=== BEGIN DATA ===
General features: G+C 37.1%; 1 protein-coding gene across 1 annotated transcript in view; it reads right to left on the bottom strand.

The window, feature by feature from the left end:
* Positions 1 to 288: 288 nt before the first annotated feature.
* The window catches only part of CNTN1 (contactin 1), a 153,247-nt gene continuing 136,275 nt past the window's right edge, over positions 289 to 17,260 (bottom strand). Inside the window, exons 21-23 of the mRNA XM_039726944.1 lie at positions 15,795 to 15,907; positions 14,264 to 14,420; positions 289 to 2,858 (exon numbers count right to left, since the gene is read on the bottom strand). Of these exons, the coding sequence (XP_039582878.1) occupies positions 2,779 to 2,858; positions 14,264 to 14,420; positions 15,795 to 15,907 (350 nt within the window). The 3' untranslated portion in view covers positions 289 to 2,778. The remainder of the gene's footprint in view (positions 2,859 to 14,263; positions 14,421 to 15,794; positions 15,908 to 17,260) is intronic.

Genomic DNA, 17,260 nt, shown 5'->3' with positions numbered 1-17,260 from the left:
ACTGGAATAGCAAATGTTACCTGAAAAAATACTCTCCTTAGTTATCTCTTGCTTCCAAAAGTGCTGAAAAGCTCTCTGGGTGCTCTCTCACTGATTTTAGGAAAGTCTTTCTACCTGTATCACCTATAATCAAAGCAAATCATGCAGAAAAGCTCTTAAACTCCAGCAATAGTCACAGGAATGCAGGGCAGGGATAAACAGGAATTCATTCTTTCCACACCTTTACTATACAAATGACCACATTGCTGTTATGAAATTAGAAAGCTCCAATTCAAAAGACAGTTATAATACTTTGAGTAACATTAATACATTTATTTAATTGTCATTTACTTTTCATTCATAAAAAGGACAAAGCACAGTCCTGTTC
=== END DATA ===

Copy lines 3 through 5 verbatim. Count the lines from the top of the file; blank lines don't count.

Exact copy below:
* Positions 1 to 288: 288 nt before the first annotated feature.
* The window catches only part of CNTN1 (contactin 1), a 153,247-nt gene continuing 136,275 nt past the window's right edge, over positions 289 to 17,260 (bottom strand). Inside the window, exons 21-23 of the mRNA XM_039726944.1 lie at positions 15,795 to 15,907; positions 14,264 to 14,420; positions 289 to 2,858 (exon numbers count right to left, since the gene is read on the bottom strand). Of these exons, the coding sequence (XP_039582878.1) occupies positions 2,779 to 2,858; positions 14,264 to 14,420; positions 15,795 to 15,907 (350 nt within the window). The 3' untranslated portion in view covers positions 289 to 2,778. The remainder of the gene's footprint in view (positions 2,859 to 14,263; positions 14,421 to 15,794; positions 15,908 to 17,260) is intronic.

Genomic DNA, 17,260 nt, shown 5'->3' with positions numbered 1-17,260 from the left: